Mentioned as potential Tandberg suitors are HP, Sony, IBM, Siemens, and Juniper. Realistically, though, only HP now has the means and motivation to give Cisco a run for its money. The other companies have other strategic priorities or are preoccupied with cost-cutting and restructuring.

Given the relatively low price Cisco is paying for an asset that will make it a dominant player in videoconferencing systems and telepresence, I would not be surprised if Cisco’s plans are disrupted by a shareholder revolt along the lines of the one that met Google’s acquisition bid for On2 Technologies. In fact, Tandberg’s board might have questions to answer regarding the timing and price of the sale.

Tandberg CEO Fredrik Halvorsen said the following:

“We believe that Cisco, with its breadth of expertise and proven track record of integrating acquisitions will be a strong owner of Tandberg’s business. Cisco’s ownership will strengthen Tandberg’s position to serve our customers and partners with even greater innovation, and to expand opportunities for our employees.”

Some shareholders might demand a stronger justification.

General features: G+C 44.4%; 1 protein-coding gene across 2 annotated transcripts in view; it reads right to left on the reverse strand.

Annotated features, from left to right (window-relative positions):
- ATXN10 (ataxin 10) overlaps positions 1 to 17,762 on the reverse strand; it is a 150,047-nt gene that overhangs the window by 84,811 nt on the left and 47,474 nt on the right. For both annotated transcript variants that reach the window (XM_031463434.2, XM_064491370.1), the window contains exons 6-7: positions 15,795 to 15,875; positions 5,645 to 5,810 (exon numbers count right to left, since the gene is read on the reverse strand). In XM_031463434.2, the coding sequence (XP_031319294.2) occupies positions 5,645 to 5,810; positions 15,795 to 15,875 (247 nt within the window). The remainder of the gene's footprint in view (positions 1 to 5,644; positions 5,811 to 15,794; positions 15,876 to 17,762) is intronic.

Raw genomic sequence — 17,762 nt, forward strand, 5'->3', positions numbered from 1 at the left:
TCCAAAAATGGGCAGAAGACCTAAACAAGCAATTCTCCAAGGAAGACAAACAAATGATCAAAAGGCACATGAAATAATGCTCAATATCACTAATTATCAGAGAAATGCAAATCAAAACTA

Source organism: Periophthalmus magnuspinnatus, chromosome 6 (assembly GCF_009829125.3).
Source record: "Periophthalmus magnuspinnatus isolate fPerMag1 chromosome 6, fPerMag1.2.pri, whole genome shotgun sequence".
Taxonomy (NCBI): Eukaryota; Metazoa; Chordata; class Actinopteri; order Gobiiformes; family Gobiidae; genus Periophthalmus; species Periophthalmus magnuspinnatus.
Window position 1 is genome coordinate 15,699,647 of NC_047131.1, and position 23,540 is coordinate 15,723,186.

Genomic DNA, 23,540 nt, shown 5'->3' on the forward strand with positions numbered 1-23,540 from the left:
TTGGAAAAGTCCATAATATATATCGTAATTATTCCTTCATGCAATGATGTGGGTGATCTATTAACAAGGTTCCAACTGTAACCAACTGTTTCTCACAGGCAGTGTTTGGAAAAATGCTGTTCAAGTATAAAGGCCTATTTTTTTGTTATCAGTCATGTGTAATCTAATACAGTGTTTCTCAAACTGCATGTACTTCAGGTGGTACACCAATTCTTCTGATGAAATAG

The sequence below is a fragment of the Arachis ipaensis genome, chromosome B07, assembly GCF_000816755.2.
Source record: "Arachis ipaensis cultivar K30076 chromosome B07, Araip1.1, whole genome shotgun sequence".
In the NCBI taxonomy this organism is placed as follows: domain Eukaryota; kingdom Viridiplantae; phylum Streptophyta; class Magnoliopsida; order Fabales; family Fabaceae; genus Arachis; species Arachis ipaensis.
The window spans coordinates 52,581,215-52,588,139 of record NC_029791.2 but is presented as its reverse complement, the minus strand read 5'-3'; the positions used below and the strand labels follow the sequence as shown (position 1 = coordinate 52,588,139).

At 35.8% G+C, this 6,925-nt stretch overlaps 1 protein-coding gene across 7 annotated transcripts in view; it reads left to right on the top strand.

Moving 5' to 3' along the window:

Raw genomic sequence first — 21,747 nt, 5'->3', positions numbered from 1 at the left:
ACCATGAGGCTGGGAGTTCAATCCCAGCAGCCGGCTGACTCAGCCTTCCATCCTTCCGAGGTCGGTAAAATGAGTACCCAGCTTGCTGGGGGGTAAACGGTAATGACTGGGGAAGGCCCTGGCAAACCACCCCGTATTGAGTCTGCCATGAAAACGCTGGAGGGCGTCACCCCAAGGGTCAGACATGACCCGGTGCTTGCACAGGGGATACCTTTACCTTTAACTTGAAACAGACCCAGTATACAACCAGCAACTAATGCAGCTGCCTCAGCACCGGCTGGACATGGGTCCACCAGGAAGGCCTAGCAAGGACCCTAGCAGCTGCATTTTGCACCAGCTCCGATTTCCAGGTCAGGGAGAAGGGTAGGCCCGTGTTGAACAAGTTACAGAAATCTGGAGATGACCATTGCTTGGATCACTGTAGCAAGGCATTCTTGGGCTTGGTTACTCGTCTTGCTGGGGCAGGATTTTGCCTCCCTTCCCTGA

Meanwhile, Polycom, which competes against Tandberg and Cisco, isn’t happy about the deal. Polycom is alleging that the acquisition will reduce competition, limit customer choices, and imperil work on industry standards for video-based communication and management.

Wrote Stefan Karapetkov, director of emerging technologies at Polycom:

Cisco announced today that they will acquire Tandberg, and this will have significant impact on the video communications market. It will reduce competition, and limit customers’ choices, especially in the telepresence space. It will hurt Radvision who now fills the gap in Cisco’s video infrastructure portfolio.

I am however more concerned about the standards-compliance that have been the pillar of the video communication industry for years. Tandberg and Polycom worked together in international standardization bodies such as ITU-T and in industry consortiums such as IMTC to define standard mechanisms for video systems to communicate.